[Cython] Out of order side effects of argument evaluation in function calls (ticket #654)

Stefan Behnel stefan_ml at behnel.de
Wed Mar 16 15:53:35 CET 2011

Robert Bradshaw, 11.03.2011 19:33:
> On Fri, Mar 11, 2011 at 9:36 AM, Stefan Behnel<stefan_ml at behnel.de>  wrote:
>> Stefan Behnel, 11.03.2011 15:08:
>>> Vitja Makarov, 11.03.2011 15:04:
>>>> 2011/3/11 Stefan Behnel:
>>>>> Personally, I think it would be nice to keep up Python's semantics, but
>>>>> when
>>>>> I implemented this I broke quite some code in Sage (you may have noticed
>>>>> that the sage-build project in Hudson has been red for a while). There
>>>>> are
>>>>> things in C and especially in C++ that cannot be easily copied into a
>>>>> temporary variable in order to make sure they are evaluated before the
>>>>> following arguments. This is not a problem for Python function calls
>>>>> where
>>>>> all arguments end up being copied (and often converted) anyway. It is a
>>>>> problem for C function calls, though.
>>>>> f(g(a), a.x, h(a))
>>>> Why could not this be translated into:
>>>> tmp1 = g(a)
>>>> tmp2 = a.x
>>>> tmp3 = h(a)
>>>> f(tmp1, tmp2, tmp3)
>>> See above.
>> To be a little clearer here, it's a problem in C for example with struct
>> values. Copying them by value into a temp variable can be expensive,
>> potentially twice as expensive as simply passing them into the function
>> normally.
> Yep, and some types (e.g. array types) can't be assigned to at all.
> FWIW, the issues with Sage is that many libraries use the "stack
> allocated, pass-by-reference" trick
>      typedef foo_struct foo_t[1]
> but we have declared them to be of type "void*" because we don't care
> about or want to muck with the internals. Cleaning this up is
> something we should do, but is taking a while, and aside from that it
> makes Cython even more dependent on correct type declarations (and
> backwards incompatible in this regard). Sage is a great test for the
> buildbot, so keeping it red for so long is not a good thing either.
>> Not sure what kind of additional devilry C++ provides here, but I'd expect
>> that object values can exhibit bizarre behaviour when being assigned. Maybe
>> others can enlighten me here.
> Yes, C++ allows overloading of the assignment operator, so assigning
> may lead to arbitrary code (as well as probably an expensive copy, as
> with structs, and structs in C++ are really just classes with a
> different visibility).
>> I have no idea how many cases there actually are that we can't handle or
>> that may lead to a performance degradation when using temps, but the problem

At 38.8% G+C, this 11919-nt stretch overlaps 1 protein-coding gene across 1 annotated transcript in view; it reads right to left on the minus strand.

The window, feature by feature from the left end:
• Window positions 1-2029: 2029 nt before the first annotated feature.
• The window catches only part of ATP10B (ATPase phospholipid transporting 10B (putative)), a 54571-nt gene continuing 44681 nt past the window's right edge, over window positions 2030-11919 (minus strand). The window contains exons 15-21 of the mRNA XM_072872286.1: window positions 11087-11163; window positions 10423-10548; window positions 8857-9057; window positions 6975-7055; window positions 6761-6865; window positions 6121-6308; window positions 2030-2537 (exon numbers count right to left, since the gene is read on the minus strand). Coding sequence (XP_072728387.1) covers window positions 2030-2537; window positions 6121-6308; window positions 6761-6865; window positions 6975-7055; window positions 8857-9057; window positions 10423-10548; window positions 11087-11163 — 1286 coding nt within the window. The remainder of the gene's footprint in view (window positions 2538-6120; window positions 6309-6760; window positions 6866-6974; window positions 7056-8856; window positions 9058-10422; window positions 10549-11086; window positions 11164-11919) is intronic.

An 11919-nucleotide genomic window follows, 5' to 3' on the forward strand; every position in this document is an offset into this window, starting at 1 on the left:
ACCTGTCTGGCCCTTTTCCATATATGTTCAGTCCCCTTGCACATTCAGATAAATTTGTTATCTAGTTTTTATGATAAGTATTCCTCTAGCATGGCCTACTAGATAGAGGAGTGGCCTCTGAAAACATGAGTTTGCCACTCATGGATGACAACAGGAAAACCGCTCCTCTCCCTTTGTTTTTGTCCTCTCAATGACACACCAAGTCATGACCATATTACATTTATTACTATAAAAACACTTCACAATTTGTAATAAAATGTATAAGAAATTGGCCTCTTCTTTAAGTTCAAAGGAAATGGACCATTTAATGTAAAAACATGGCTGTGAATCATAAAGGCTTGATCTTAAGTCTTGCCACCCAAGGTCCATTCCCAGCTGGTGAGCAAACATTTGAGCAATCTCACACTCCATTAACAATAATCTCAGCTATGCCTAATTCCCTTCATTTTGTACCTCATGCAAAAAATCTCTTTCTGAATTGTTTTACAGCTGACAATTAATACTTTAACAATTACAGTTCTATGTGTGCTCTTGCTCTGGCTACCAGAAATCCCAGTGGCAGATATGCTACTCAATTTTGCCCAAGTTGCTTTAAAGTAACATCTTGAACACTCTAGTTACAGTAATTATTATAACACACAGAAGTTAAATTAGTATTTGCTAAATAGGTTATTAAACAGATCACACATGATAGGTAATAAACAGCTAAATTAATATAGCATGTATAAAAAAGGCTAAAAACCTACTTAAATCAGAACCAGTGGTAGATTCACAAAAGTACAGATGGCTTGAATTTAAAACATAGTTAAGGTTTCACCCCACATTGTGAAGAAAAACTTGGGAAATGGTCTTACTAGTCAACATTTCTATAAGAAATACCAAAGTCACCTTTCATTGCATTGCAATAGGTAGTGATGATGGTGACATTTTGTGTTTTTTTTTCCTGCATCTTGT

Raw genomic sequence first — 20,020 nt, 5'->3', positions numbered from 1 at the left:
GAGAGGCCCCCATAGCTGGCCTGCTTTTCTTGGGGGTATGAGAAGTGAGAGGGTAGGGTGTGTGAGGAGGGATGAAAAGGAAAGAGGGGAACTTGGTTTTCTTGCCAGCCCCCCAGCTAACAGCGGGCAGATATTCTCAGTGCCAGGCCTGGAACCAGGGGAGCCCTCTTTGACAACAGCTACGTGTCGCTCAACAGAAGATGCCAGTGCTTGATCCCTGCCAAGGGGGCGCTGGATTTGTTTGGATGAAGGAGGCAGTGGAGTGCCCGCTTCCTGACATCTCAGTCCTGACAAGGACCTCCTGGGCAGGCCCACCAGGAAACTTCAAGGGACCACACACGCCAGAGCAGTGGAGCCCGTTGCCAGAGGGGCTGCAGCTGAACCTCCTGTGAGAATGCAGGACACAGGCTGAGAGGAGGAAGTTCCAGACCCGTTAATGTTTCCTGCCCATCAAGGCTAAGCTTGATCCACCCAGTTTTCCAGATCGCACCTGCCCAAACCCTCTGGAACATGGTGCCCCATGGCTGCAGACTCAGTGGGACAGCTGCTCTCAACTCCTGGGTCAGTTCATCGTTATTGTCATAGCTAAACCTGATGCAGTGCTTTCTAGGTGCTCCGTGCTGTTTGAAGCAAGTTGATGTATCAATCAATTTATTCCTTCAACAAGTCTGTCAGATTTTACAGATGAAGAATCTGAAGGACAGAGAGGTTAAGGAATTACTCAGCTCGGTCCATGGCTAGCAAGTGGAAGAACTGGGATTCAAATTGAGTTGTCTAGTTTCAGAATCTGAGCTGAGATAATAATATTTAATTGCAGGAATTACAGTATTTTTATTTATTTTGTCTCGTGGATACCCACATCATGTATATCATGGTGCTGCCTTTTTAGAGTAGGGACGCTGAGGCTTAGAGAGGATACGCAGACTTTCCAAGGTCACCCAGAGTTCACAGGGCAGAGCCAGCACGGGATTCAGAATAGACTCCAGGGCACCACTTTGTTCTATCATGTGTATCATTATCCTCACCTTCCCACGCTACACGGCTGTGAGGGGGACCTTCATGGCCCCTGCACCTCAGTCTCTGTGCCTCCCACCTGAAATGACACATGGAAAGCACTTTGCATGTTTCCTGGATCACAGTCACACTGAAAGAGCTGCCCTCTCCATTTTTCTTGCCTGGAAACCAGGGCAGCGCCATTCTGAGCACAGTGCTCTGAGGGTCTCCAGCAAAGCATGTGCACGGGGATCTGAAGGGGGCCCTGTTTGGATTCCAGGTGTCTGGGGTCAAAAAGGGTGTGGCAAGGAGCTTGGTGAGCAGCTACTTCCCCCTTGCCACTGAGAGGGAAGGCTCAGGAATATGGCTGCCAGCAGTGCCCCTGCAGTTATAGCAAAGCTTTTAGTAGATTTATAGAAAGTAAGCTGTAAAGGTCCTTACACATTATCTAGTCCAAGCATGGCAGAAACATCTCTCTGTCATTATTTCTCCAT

>> is that they exist at all.
> Note that this applies not just to function arguments, but a host of
> other places, e.g. the order of evaluation of "f() + g()" in C is
> unspecified. Fleshing this out completely will lead to a lot more
> temps and verbose C code. And then we'd just cross our fingers that
> the C compiler was able to optimize all these temps away (though still
> possibly producing inferior code if it were able to switch order of
> execution).
> Whatever we do, we need a flag/directive. Perhaps there's a way to
> guarantee correct ordering for all valid Python code

Plain Python code should never suffer from the original problem (with the 
obvious exception of cpdef functions), but I also see how type inference 
can affect this guarantee for the evaluation order in expressions.

I agree with Greg, though, that it has a code smell if (multiple) 
subexpressions in an expression have side-effects, especially when they are 
impacted by the evaluation order. That means that the average innocent 
future maintainer could break the code by manually rearranging the 
expression in a way that's perfectly valid mathematically, e.g. as a 
readability fix.

> even in the
> presence of (function and variable) type inference, but allow some
> leeway for explicitly declared C functions.

I'm actually leaning towards not guaranteeing the order of execution if C 
doesn't do it either. If this is really required, it's easy to work around 
for users, but it's severely hard to fix for Cython in all cases, and the 
gain is truly small. After all, we'd only make it easier for users to write 
bad code.


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